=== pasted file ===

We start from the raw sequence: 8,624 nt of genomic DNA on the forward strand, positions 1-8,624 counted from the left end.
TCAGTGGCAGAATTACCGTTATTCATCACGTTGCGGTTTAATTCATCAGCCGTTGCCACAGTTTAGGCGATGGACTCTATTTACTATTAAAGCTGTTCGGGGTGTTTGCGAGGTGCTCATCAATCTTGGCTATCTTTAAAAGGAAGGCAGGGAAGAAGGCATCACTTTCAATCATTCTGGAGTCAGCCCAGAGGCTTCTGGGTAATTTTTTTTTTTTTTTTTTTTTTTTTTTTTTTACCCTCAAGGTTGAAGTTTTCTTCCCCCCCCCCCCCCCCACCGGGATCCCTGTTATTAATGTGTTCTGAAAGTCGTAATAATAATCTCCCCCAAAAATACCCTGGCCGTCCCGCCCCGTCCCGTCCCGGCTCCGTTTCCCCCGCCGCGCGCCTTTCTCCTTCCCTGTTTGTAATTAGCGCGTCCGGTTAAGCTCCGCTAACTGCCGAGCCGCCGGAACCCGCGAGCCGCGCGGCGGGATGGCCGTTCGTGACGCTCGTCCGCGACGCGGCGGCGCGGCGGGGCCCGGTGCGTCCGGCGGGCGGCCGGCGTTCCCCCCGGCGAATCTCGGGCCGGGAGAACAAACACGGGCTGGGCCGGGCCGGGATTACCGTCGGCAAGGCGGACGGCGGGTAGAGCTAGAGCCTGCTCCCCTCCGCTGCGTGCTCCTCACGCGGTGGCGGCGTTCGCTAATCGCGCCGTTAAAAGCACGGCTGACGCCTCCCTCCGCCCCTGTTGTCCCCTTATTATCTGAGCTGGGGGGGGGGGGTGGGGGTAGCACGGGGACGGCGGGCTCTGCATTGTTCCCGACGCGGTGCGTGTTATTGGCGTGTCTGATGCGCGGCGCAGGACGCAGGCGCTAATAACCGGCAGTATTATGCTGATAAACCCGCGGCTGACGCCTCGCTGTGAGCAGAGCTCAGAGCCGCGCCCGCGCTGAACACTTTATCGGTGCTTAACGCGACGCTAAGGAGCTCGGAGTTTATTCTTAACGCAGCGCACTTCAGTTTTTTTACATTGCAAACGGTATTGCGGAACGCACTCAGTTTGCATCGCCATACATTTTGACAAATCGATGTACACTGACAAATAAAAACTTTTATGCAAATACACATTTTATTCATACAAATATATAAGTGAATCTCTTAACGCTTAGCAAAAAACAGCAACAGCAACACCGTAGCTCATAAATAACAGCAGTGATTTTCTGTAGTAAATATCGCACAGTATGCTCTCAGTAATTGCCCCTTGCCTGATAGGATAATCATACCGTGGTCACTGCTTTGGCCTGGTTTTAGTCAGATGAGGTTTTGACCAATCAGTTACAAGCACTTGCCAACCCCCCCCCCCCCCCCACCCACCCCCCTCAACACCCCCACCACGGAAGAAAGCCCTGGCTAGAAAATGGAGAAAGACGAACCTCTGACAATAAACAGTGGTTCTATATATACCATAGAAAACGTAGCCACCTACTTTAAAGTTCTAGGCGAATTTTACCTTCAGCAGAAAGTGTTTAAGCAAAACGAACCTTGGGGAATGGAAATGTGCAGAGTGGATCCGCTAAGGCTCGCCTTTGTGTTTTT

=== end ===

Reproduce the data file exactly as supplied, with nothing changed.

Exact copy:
We start from the raw sequence: 8,624 nt of genomic DNA on the forward strand, positions 1-8,624 counted from the left end.
TCAGTGGCAGAATTACCGTTATTCATCACGTTGCGGTTTAATTCATCAGCCGTTGCCACAGTTTAGGCGATGGACTCTATTTACTATTAAAGCTGTTCGGGGTGTTTGCGAGGTGCTCATCAATCTTGGCTATCTTTAAAAGGAAGGCAGGGAAGAAGGCATCACTTTCAATCATTCTGGAGTCAGCCCAGAGGCTTCTGGGTAATTTTTTTTTTTTTTTTTTTTTTTTTTTTTTTACCCTCAAGGTTGAAGTTTTCTTCCCCCCCCCCCCCCCCACCGGGATCCCTGTTATTAATGTGTTCTGAAAGTCGTAATAATAATCTCCCCCAAAAATACCCTGGCCGTCCCGCCCCGTCCCGTCCCGGCTCCGTTTCCCCCGCCGCGCGCCTTTCTCCTTCCCTGTTTGTAATTAGCGCGTCCGGTTAAGCTCCGCTAACTGCCGAGCCGCCGGAACCCGCGAGCCGCGCGGCGGGATGGCCGTTCGTGACGCTCGTCCGCGACGCGGCGGCGCGGCGGGGCCCGGTGCGTCCGGCGGGCGGCCGGCGTTCCCCCCGGCGAATCTCGGGCCGGGAGAACAAACACGGGCTGGGCCGGGCCGGGATTACCGTCGGCAAGGCGGACGGCGGGTAGAGCTAGAGCCTGCTCCCCTCCGCTGCGTGCTCCTCACGCGGTGGCGGCGTTCGCTAATCGCGCCGTTAAAAGCACGGCTGACGCCTCCCTCCGCCCCTGTTGTCCCCTTATTATCTGAGCTGGGGGGGGGGGGTGGGGGTAGCACGGGGACGGCGGGCTCTGCATTGTTCCCGACGCGGTGCGTGTTATTGGCGTGTCTGATGCGCGGCGCAGGACGCAGGCGCTAATAACCGGCAGTATTATGCTGATAAACCCGCGGCTGACGCCTCGCTGTGAGCAGAGCTCAGAGCCGCGCCCGCGCTGAACACTTTATCGGTGCTTAACGCGACGCTAAGGAGCTCGGAGTTTATTCTTAACGCAGCGCACTTCAGTTTTTTTACATTGCAAACGGTATTGCGGAACGCACTCAGTTTGCATCGCCATACATTTTGACAAATCGATGTACACTGACAAATAAAAACTTTTATGCAAATACACATTTTATTCATACAAATATATAAGTGAATCTCTTAACGCTTAGCAAAAAACAGCAACAGCAACACCGTAGCTCATAAATAACAGCAGTGATTTTCTGTAGTAAATATCGCACAGTATGCTCTCAGTAATTGCCCCTTGCCTGATAGGATAATCATACCGTGGTCACTGCTTTGGCCTGGTTTTAGTCAGATGAGGTTTTGACCAATCAGTTACAAGCACTTGCCAACCCCCCCCCCCCCCCCACCCACCCCCCTCAACACCCCCACCACGGAAGAAAGCCCTGGCTAGAAAATGGAGAAAGACGAACCTCTGACAATAAACAGTGGTTCTATATATACCATAGAAAACGTAGCCACCTACTTTAAAGTTCTAGGCGAATTTTACCTTCAGCAGAAAGTGTTTAAGCAAAACGAACCTTGGGGAATGGAAATGTGCAGAGTGGATCCGCTAAGGCTCGCCTTTGTGTTTTT